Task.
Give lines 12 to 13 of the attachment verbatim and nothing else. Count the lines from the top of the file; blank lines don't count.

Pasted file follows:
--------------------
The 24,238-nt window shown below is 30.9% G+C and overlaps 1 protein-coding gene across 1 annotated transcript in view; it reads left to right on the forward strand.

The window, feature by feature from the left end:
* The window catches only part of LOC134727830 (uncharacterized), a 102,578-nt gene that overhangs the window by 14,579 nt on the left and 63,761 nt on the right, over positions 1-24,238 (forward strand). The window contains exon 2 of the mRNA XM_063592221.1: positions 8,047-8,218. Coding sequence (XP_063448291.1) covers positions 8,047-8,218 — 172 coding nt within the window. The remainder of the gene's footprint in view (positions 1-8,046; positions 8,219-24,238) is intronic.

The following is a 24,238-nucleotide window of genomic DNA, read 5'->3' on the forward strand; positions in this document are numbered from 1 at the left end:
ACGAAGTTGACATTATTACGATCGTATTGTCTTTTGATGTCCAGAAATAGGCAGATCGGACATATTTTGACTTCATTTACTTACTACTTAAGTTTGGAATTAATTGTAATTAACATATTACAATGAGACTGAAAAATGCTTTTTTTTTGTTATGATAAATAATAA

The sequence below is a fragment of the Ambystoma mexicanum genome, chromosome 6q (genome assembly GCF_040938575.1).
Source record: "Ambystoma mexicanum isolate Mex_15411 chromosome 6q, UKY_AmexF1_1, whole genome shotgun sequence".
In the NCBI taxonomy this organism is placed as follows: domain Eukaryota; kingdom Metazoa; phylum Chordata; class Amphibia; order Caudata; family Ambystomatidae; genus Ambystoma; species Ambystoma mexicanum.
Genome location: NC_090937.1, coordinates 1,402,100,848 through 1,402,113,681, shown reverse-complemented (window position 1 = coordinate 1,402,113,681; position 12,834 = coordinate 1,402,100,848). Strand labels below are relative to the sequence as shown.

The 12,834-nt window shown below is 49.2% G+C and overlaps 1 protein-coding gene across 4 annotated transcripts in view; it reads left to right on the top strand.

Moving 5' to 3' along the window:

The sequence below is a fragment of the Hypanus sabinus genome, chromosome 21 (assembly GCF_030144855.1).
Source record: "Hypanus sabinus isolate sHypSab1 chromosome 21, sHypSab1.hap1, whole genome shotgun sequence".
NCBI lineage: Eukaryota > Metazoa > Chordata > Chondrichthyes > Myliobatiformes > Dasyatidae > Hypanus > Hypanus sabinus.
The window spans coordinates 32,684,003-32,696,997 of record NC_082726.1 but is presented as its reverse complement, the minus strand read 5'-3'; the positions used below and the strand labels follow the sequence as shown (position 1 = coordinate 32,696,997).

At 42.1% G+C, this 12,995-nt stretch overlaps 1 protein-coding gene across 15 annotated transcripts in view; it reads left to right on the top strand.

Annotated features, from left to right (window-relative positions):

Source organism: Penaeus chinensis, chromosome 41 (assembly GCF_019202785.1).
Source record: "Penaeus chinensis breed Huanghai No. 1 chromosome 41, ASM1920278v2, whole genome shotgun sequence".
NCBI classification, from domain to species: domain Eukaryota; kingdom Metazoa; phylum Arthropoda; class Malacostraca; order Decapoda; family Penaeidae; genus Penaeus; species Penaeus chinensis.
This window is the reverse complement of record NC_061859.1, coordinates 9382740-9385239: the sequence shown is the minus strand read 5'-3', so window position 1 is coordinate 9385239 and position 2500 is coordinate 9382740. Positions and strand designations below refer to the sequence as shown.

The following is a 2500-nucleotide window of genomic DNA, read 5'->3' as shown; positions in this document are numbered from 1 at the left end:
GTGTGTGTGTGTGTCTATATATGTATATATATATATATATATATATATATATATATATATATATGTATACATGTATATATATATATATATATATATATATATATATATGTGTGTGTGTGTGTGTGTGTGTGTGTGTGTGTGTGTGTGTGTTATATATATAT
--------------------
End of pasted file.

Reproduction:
The sequence below is a fragment of the Hypanus sabinus genome, chromosome 21 (assembly GCF_030144855.1).
Source record: "Hypanus sabinus isolate sHypSab1 chromosome 21, sHypSab1.hap1, whole genome shotgun sequence".